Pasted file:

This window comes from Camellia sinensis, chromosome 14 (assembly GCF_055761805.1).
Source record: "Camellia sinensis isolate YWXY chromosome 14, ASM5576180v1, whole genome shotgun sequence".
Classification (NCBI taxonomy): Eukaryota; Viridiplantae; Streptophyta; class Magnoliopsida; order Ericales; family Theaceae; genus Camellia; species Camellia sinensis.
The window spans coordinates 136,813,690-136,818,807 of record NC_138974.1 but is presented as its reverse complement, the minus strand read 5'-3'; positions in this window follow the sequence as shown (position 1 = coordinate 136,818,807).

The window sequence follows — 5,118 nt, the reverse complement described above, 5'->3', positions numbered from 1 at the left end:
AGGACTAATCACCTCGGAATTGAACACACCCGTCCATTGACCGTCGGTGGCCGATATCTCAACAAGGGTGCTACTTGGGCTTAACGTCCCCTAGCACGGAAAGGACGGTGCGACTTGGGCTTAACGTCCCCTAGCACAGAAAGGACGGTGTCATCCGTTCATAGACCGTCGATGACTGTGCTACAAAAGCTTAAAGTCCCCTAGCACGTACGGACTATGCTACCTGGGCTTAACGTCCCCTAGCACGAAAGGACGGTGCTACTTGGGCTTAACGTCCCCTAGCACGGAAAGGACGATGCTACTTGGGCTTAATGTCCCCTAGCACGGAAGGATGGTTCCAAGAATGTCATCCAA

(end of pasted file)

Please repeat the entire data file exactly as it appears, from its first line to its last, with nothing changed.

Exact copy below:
This window comes from Camellia sinensis, chromosome 14 (assembly GCF_055761805.1).
Source record: "Camellia sinensis isolate YWXY chromosome 14, ASM5576180v1, whole genome shotgun sequence".
Classification (NCBI taxonomy): Eukaryota; Viridiplantae; Streptophyta; class Magnoliopsida; order Ericales; family Theaceae; genus Camellia; species Camellia sinensis.
The window spans coordinates 136,813,690-136,818,807 of record NC_138974.1 but is presented as its reverse complement, the minus strand read 5'-3'; positions in this window follow the sequence as shown (position 1 = coordinate 136,818,807).

The window sequence follows — 5,118 nt, the reverse complement described above, 5'->3', positions numbered from 1 at the left end:
AGGACTAATCACCTCGGAATTGAACACACCCGTCCATTGACCGTCGGTGGCCGATATCTCAACAAGGGTGCTACTTGGGCTTAACGTCCCCTAGCACGGAAAGGACGGTGCGACTTGGGCTTAACGTCCCCTAGCACAGAAAGGACGGTGTCATCCGTTCATAGACCGTCGATGACTGTGCTACAAAAGCTTAAAGTCCCCTAGCACGTACGGACTATGCTACCTGGGCTTAACGTCCCCTAGCACGAAAGGACGGTGCTACTTGGGCTTAACGTCCCCTAGCACGGAAAGGACGATGCTACTTGGGCTTAATGTCCCCTAGCACGGAAGGATGGTTCCAAGAATGTCATCCAA